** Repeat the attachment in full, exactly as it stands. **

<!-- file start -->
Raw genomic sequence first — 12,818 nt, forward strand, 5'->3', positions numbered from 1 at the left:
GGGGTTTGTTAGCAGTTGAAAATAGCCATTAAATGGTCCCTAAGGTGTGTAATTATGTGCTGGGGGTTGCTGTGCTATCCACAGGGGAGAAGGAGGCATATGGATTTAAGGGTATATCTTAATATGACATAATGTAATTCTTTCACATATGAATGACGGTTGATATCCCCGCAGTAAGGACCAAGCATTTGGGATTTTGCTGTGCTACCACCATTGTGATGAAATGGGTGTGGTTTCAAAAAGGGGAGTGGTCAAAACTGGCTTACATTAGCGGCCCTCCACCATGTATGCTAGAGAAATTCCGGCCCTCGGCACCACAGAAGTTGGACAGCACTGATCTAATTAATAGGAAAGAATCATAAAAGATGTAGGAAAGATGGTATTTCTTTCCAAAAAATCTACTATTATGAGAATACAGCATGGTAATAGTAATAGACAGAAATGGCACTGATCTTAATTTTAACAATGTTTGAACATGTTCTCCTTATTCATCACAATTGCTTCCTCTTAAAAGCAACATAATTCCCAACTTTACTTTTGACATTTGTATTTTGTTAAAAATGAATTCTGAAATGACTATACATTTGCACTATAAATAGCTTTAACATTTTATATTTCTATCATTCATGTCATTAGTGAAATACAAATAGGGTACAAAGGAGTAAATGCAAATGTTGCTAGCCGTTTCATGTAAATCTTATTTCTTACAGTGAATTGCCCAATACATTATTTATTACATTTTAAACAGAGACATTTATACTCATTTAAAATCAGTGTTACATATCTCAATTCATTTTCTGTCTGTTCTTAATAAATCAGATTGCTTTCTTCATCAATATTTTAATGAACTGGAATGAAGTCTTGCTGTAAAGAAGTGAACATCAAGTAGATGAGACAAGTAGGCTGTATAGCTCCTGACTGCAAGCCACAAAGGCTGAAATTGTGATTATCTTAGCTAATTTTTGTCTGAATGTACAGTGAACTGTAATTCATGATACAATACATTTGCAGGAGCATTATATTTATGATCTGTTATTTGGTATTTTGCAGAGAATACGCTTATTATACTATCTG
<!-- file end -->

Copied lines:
Raw genomic sequence first — 12,818 nt, forward strand, 5'->3', positions numbered from 1 at the left:
GGGGTTTGTTAGCAGTTGAAAATAGCCATTAAATGGTCCCTAAGGTGTGTAATTATGTGCTGGGGGTTGCTGTGCTATCCACAGGGGAGAAGGAGGCATATGGATTTAAGGGTATATCTTAATATGACATAATGTAATTCTTTCACATATGAATGACGGTTGATATCCCCGCAGTAAGGACCAAGCATTTGGGATTTTGCTGTGCTACCACCATTGTGATGAAATGGGTGTGGTTTCAAAAAGGGGAGTGGTCAAAACTGGCTTACATTAGCGGCCCTCCACCATGTATGCTAGAGAAATTCCGGCCCTCGGCACCACAGAAGTTGGACAGCACTGATCTAATTAATAGGAAAGAATCATAAAAGATGTAGGAAAGATGGTATTTCTTTCCAAAAAATCTACTATTATGAGAATACAGCATGGTAATAGTAATAGACAGAAATGGCACTGATCTTAATTTTAACAATGTTTGAACATGTTCTCCTTATTCATCACAATTGCTTCCTCTTAAAAGCAACATAATTCCCAACTTTACTTTTGACATTTGTATTTTGTTAAAAATGAATTCTGAAATGACTATACATTTGCACTATAAATAGCTTTAACATTTTATATTTCTATCATTCATGTCATTAGTGAAATACAAATAGGGTACAAAGGAGTAAATGCAAATGTTGCTAGCCGTTTCATGTAAATCTTATTTCTTACAGTGAATTGCCCAATACATTATTTATTACATTTTAAACAGAGACATTTATACTCATTTAAAATCAGTGTTACATATCTCAATTCATTTTCTGTCTGTTCTTAATAAATCAGATTGCTTTCTTCATCAATATTTTAATGAACTGGAATGAAGTCTTGCTGTAAAGAAGTGAACATCAAGTAGATGAGACAAGTAGGCTGTATAGCTCCTGACTGCAAGCCACAAAGGCTGAAATTGTGATTATCTTAGCTAATTTTTGTCTGAATGTACAGTGAACTGTAATTCATGATACAATACATTTGCAGGAGCATTATATTTATGATCTGTTATTTGGTATTTTGCAGAGAATACGCTTATTATACTATCTG